Moving Smart Grid Beyond AMI: Now We’re Talking
GTM Research surveys North American utility smart grid executives to uncover their primary motivation for building out The Networked Grid.
The primary purpose for the deployment of your end-to-end communications network/infrastructure (connecting your head-end utility systems to your residential, industrial and commercial customers) is which of the following? (Multiple selections were allowed).
What’s becoming clear in 2010 is that a communication layer, or platform, will be added to our electricity grids the world over in order to transport data related to virtually every aspect of the generation, distribution and consumption of electricity. While the raison d’être of Advanced Metering is often sold to state regulators on the (easily forecast-able) expected cost savings related to the end of physical meter readings and other nominal advances, the real value – even if it’s a difficult metric to put a dollar sign on – is clearly the creation and dissemination of electricity information from any relevant input (“from the turbine to the toaster” as the GE team likes to put it). Utilities have been slow to understand this point.
And so, when asked what their comm network will be used for, unsurprisingly, most utility execs raise their hand for AMI – to connect the meters to the utility and vice versa. But, the good news is that this frame of mind is shifting rapidly as more people in the industry are beginning to realize that there is an unlimited amount of new applications that can be created once we put the intelligent communications infrastructure, or a “network fabric” in place.
Apart from AMI, the industry is beginning to realize at a high level that data from the operation of the distribution grid itself, and from the load centers (the consumers) will be two core areas of the comm network, and that is reflected in the data above as Distribution Automation/Grid Optimization and Demand Response/Home Area Network Enablement were each selected by more than 60% of respondents.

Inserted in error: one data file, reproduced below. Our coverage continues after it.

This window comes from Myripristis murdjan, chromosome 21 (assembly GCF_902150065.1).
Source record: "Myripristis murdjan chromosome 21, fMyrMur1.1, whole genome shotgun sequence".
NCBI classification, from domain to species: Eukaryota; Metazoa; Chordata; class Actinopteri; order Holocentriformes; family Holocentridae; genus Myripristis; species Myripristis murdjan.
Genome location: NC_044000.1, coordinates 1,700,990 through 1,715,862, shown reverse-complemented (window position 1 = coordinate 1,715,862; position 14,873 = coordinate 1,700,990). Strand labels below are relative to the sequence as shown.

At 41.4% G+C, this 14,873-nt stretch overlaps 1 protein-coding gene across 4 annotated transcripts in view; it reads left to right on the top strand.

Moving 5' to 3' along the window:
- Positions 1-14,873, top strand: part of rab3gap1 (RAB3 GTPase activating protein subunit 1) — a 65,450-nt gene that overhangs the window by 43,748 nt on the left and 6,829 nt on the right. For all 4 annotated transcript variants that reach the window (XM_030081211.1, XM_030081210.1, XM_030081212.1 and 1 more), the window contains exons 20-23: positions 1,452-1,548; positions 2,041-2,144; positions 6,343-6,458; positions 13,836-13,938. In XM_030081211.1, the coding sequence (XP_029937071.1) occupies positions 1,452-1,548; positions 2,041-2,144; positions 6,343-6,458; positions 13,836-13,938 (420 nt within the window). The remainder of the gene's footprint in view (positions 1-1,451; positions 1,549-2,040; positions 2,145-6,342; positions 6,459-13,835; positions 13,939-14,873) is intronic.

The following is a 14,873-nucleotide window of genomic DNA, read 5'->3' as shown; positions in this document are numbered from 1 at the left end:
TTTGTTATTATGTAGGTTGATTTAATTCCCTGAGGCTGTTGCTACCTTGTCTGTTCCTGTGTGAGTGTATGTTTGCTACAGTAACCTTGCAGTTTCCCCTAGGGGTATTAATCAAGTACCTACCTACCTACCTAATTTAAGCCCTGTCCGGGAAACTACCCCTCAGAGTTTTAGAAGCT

Many industry observers have posited that Distributed Automation/Grid Optimization (DA) will be the next big wave of Smart Grid, though it is currently unclear if existing, and even new, AMI network solutions can handle the various requirements of DA. In a follow-up question, we asked utility executives if current AMI communication/networking solutions adequately meet bandwidth, latency and feature requirements to support DA; only 26% answered yes, while 49% remain unsure.
Lastly, while not necessarily a cause for celebration or alarm, the fact that 1/3 of the respondents selected Distributed Generation & Storage Integration as a primary reason to build out a grid communications network, indicates that utilities are drawing a stronger connection between smarter grids and green technologies than in years past.
2010 is most certainly the age of The Networked Grid. While it may take time to deploy and integrate new and advanced applications, what is encouraging is that the industry is starting to get it.
The above chart is taken from an upcoming GTM Research Report titled: The 2010 North American Utility Smart Grid Deployment Survey. Over 50 separate North American utilities participated in this research.